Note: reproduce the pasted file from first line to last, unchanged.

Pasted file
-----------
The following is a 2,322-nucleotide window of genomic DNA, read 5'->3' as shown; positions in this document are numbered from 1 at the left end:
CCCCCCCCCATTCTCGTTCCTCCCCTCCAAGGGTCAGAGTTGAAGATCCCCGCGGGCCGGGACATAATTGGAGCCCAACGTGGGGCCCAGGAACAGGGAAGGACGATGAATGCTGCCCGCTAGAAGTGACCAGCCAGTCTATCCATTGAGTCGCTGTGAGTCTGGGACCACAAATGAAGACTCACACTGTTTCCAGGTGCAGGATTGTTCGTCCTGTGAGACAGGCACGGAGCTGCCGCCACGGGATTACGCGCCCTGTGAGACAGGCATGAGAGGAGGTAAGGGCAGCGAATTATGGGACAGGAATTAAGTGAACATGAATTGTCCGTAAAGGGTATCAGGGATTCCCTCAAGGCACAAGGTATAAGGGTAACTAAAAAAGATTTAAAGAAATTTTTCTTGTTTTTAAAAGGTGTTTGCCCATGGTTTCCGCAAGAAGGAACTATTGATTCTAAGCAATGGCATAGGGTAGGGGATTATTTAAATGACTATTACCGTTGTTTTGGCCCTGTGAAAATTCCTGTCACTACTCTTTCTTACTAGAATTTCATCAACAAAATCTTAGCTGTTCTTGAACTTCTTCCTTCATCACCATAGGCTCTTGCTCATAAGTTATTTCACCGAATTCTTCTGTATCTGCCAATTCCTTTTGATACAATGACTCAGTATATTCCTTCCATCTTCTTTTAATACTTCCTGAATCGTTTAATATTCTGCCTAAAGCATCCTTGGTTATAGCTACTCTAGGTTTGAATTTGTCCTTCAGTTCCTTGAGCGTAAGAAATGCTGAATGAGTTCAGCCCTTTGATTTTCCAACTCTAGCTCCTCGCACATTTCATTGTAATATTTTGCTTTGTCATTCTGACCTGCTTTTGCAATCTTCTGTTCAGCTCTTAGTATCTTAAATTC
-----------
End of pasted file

The following is a 2,322-nucleotide window of genomic DNA, read 5'->3' as shown; positions in this document are numbered from 1 at the left end:
CCCCCCCCCATTCTCGTTCCTCCCCTCCAAGGGTCAGAGTTGAAGATCCCCGCGGGCCGGGACATAATTGGAGCCCAACGTGGGGCCCAGGAACAGGGAAGGACGATGAATGCTGCCCGCTAGAAGTGACCAGCCAGTCTATCCATTGAGTCGCTGTGAGTCTGGGACCACAAATGAAGACTCACACTGTTTCCAGGTGCAGGATTGTTCGTCCTGTGAGACAGGCACGGAGCTGCCGCCACGGGATTACGCGCCCTGTGAGACAGGCATGAGAGGAGGTAAGGGCAGCGAATTATGGGACAGGAATTAAGTGAACATGAATTGTCCGTAAAGGGTATCAGGGATTCCCTCAAGGCACAAGGTATAAGGGTAACTAAAAAAGATTTAAAGAAATTTTTCTTGTTTTTAAAAGGTGTTTGCCCATGGTTTCCGCAAGAAGGAACTATTGATTCTAAGCAATGGCATAGGGTAGGGGATTATTTAAATGACTATTACCGTTGTTTTGGCCCTGTGAAAATTCCTGTCACTACTCTTTCTTACTAGAATTTCATCAACAAAATCTTAGCTGTTCTTGAACTTCTTCCTTCATCACCATAGGCTCTTGCTCATAAGTTATTTCACCGAATTCTTCTGTATCTGCCAATTCCTTTTGATACAATGACTCAGTATATTCCTTCCATCTTCTTTTAATACTTCCTGAATCGTTTAATATTCTGCCTAAAGCATCCTTGGTTATAGCTACTCTAGGTTTGAATTTGTCCTTCAGTTCCTTGAGCGTAAGAAATGCTGAATGAGTTCAGCCCTTTGATTTTCCAACTCTAGCTCCTCGCACATTTCATTGTAATATTTTGCTTTGTCATTCTGACCTGCTTTTGCAATCTTCTGTTCAGCTCTTAGTATCTTAAATTC